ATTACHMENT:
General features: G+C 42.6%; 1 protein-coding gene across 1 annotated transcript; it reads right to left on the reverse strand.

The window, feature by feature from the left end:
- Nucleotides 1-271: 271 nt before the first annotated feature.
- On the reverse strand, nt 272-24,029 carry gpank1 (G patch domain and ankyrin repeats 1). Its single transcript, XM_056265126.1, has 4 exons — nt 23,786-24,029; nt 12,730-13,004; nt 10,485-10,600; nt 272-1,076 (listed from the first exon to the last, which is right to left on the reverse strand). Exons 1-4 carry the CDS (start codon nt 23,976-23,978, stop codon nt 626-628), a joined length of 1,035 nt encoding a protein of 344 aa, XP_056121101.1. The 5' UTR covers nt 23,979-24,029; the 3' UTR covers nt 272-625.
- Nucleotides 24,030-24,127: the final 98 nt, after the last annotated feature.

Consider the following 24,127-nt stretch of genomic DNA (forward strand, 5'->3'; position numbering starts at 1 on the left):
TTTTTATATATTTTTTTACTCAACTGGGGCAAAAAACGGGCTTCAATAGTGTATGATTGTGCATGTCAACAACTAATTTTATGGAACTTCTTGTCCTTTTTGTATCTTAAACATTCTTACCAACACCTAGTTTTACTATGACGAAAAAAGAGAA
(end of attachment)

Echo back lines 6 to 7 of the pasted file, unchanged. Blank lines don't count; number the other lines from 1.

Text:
Consider the following 24,127-nt stretch of genomic DNA (forward strand, 5'->3'; position numbering starts at 1 on the left):
TTTTTATATATTTTTTTACTCAACTGGGGCAAAAAACGGGCTTCAATAGTGTATGATTGTGCATGTCAACAACTAATTTTATGGAACTTCTTGTCCTTTTTGTATCTTAAACATTCTTACCAACACCTAGTTTTACTATGACGAAAAAAGAGAA